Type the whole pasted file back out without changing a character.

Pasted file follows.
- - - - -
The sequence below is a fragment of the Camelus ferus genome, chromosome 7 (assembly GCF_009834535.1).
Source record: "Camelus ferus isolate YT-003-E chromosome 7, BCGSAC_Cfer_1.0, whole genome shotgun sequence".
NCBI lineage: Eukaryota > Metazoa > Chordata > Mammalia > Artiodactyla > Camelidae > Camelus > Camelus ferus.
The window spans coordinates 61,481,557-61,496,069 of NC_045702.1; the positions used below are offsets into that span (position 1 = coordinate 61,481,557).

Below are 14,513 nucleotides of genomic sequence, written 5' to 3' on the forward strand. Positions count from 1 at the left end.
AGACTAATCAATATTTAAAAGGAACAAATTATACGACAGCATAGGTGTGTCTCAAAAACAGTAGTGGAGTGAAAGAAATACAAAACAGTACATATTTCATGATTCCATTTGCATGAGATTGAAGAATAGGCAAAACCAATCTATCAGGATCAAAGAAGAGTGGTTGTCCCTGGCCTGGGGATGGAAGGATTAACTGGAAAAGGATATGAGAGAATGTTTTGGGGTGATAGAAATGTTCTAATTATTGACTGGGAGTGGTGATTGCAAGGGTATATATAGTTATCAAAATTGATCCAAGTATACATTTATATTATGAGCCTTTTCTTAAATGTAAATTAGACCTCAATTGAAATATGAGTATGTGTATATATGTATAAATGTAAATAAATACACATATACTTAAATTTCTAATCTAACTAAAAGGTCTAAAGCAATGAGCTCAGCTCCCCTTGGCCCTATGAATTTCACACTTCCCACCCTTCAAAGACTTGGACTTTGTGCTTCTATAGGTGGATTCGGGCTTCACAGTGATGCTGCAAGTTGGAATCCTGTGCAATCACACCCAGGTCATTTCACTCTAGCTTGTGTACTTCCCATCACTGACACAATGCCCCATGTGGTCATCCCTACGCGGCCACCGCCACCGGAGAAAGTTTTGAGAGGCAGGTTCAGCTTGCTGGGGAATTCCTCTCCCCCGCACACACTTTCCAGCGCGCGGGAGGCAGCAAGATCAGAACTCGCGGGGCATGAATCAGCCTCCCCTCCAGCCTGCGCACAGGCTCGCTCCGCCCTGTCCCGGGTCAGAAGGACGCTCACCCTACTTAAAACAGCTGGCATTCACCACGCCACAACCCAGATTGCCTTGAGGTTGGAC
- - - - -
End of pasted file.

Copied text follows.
The sequence below is a fragment of the Camelus ferus genome, chromosome 7 (assembly GCF_009834535.1).
Source record: "Camelus ferus isolate YT-003-E chromosome 7, BCGSAC_Cfer_1.0, whole genome shotgun sequence".
NCBI lineage: Eukaryota > Metazoa > Chordata > Mammalia > Artiodactyla > Camelidae > Camelus > Camelus ferus.
The window spans coordinates 61,481,557-61,496,069 of NC_045702.1; the positions used below are offsets into that span (position 1 = coordinate 61,481,557).

Below are 14,513 nucleotides of genomic sequence, written 5' to 3' on the forward strand. Positions count from 1 at the left end.
AGACTAATCAATATTTAAAAGGAACAAATTATACGACAGCATAGGTGTGTCTCAAAAACAGTAGTGGAGTGAAAGAAATACAAAACAGTACATATTTCATGATTCCATTTGCATGAGATTGAAGAATAGGCAAAACCAATCTATCAGGATCAAAGAAGAGTGGTTGTCCCTGGCCTGGGGATGGAAGGATTAACTGGAAAAGGATATGAGAGAATGTTTTGGGGTGATAGAAATGTTCTAATTATTGACTGGGAGTGGTGATTGCAAGGGTATATATAGTTATCAAAATTGATCCAAGTATACATTTATATTATGAGCCTTTTCTTAAATGTAAATTAGACCTCAATTGAAATATGAGTATGTGTATATATGTATAAATGTAAATAAATACACATATACTTAAATTTCTAATCTAACTAAAAGGTCTAAAGCAATGAGCTCAGCTCCCCTTGGCCCTATGAATTTCACACTTCCCACCCTTCAAAGACTTGGACTTTGTGCTTCTATAGGTGGATTCGGGCTTCACAGTGATGCTGCAAGTTGGAATCCTGTGCAATCACACCCAGGTCATTTCACTCTAGCTTGTGTACTTCCCATCACTGACACAATGCCCCATGTGGTCATCCCTACGCGGCCACCGCCACCGGAGAAAGTTTTGAGAGGCAGGTTCAGCTTGCTGGGGAATTCCTCTCCCCCGCACACACTTTCCAGCGCGCGGGAGGCAGCAAGATCAGAACTCGCGGGGCATGAATCAGCCTCCCCTCCAGCCTGCGCACAGGCTCGCTCCGCCCTGTCCCGGGTCAGAAGGACGCTCACCCTACTTAAAACAGCTGGCATTCACCACGCCACAACCCAGATTGCCTTGAGGTTGGAC